During the reign of Henry II (1154-89), some key changes in the English judicial system took place. One of these was the introduction of travelling judges:

In 1166, Henry issued a Declaration at the Assize of Clarendon...

The Assize of Clarendon ordered the remaining non-King’s Bench judges to travel the country – which was divided into different circuits – deciding cases.

In his article Medieval English government, Professor Johann P. Sommerville gives more details:

From the mid 12th Century, the crown sent royal judges to try legal cases throughout the country. The circuits of these Justices in Eyre (and later of the Justices of Assize) covered the whole realm and they heard both civil and criminal cases. They often also performed administrative duties, enquiring for example into the conduct of local royal officials.

There is no mention of any kind of remuneration in either of the above sources, nor in this source which also seems to be referring to the 1166 declaration. However, in the article Why Roman Law Did Not Succeed in England, Bernard W. Hoeter says:

The English Crown exercised supervision over local courts by dispatching itinerant, unpaid judges to preside during assizes.

(my highlighting)

It seems that Hoeter is referring to the same judges as the other sources (but I could be wrong). Later in the article he mentions "revenue from fines" but it's not clear from the context if that money went to the judges or to the crown. If to the former, this would surely be open to serious abuse.

  • Were these travelling / itinerant judges unpaid? If so, was this because they were already independently wealthy (e.g. lords)?
  • Did they get a percentage of the fines and, if so, did this lead to some judges abusing their power?
  • Were there any fringe benefits? Most obviously, I'm thinking that there might have been some kind of recognition or 'promotion' if they did a good job.
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    It's really not one of my specialist areas, but my reading of the section of A History of English Law that deals with itinerant judges suggests otherwise. The magistrates ("Justices of the Peace") and Sheriffs were certainly unpaid roles, but the itinerant judges seem to have been professional lawyers who would have been paid. Commented May 12, 2018 at 14:42
  • @sempaiscuba Hoeter is a Ph.D so he should know what he's talking about (!), but he only uses 'judges' even when it seems he should be using JP ('regional lords as judges'), whereas Sommerville does use JP. Confusing, but your comment makes sense even if we can't yet find a source to confirm it. Commented May 13, 2018 at 1:41
  • 1
    Zero evidence here but I suspect the answer is that they could charge fees for their services. Commented Jan 4, 2019 at 3:00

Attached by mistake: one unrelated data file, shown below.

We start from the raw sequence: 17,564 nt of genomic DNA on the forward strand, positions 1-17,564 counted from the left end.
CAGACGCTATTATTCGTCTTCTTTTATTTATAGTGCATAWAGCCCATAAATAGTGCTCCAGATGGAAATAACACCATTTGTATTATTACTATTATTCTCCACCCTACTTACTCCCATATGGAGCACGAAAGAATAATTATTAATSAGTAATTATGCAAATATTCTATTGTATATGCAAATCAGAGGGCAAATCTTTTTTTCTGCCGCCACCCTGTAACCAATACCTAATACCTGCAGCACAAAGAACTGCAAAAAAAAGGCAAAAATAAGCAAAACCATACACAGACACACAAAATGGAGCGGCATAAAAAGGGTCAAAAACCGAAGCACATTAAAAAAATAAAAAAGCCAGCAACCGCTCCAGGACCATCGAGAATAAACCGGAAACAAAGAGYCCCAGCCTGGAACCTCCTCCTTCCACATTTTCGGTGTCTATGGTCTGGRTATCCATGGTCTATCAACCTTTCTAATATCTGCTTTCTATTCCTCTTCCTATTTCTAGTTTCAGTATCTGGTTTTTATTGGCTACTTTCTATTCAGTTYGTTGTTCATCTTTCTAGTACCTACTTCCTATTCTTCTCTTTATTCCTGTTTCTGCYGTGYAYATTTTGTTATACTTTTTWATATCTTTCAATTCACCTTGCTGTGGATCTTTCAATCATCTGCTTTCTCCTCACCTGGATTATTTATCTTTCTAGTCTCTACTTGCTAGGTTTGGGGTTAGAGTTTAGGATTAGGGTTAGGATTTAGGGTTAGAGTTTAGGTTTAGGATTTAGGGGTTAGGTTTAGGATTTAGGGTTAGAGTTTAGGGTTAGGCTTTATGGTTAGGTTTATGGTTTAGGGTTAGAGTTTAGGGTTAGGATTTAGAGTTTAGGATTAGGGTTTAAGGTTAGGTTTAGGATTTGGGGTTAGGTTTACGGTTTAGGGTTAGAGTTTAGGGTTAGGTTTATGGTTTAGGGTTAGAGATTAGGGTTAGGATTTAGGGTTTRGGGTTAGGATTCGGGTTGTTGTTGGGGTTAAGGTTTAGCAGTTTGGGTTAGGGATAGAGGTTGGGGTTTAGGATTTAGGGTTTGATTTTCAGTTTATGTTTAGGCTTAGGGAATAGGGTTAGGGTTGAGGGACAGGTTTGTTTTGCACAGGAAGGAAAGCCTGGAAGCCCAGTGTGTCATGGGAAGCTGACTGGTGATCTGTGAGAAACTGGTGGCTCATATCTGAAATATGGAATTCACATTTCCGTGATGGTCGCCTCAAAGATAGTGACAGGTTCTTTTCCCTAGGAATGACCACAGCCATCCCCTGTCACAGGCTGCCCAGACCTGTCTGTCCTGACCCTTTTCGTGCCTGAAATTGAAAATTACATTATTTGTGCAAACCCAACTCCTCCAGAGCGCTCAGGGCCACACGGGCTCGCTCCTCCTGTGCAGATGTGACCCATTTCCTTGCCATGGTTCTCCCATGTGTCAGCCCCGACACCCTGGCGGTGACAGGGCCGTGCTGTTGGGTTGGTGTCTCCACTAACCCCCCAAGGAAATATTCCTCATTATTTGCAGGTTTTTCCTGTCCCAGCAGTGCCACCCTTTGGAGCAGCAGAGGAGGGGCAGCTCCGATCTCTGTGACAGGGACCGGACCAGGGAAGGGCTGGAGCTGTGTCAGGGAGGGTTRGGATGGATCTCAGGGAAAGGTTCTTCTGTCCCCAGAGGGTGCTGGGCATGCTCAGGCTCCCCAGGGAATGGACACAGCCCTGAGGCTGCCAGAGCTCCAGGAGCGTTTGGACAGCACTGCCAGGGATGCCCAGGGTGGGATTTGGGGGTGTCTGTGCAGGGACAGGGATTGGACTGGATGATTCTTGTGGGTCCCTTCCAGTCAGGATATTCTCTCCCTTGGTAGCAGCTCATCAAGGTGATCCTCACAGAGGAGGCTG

• I think Maitland's notes on Bracton suggest a "usual judicial salary" of L40 in the 13th century. I would be interested in a well-sourced answer. Commented Apr 14 at 10:17

1 Answer 1


From The Wealth of Nations by Adam Smith, Chapter 5, V.1.56

Afterwards they universally found it convenient to delegate it to some substitute, bailiff, or judge. This substitute, however, was still obliged to account to his principal or constituent for the profits of the jurisdiction. Whoever reads the instructions which were given to the judges of the circuit in the time of Henry II. will see clearly that those judges were a sort of itinerant factors, sent round the country for the purpose of levying certain branches of the king's revenue. In those days the administration of justice not only afforded a certain revenue to the sovereign, but to procure this revenue seems to have been one of the principal advantages which he proposed to obtain by the administration of justice.

I believe that this, and some other things he says in that chapter, answer your 1st question. He goes on to explain that these judges were actually collectors of money and goods and legal fees for the king.

This scheme of making the administration of justice subservient to the purposes of revenue could scarce fail to be productive of several very gross abuses. The person who applied for justice with a large present in his hand was likely to get something more than justice; while he who applied for it with a small one was likely to get something less.

To answer your second question, in addition to the "abuses" mentioned above, he also discusses various ways the judges and sovereign could be corrupted.

For your third question, I believe the book does mention some fringe benefits (at least rank and prestige) that judges and bailiffs might receive, but I couldn't find it.

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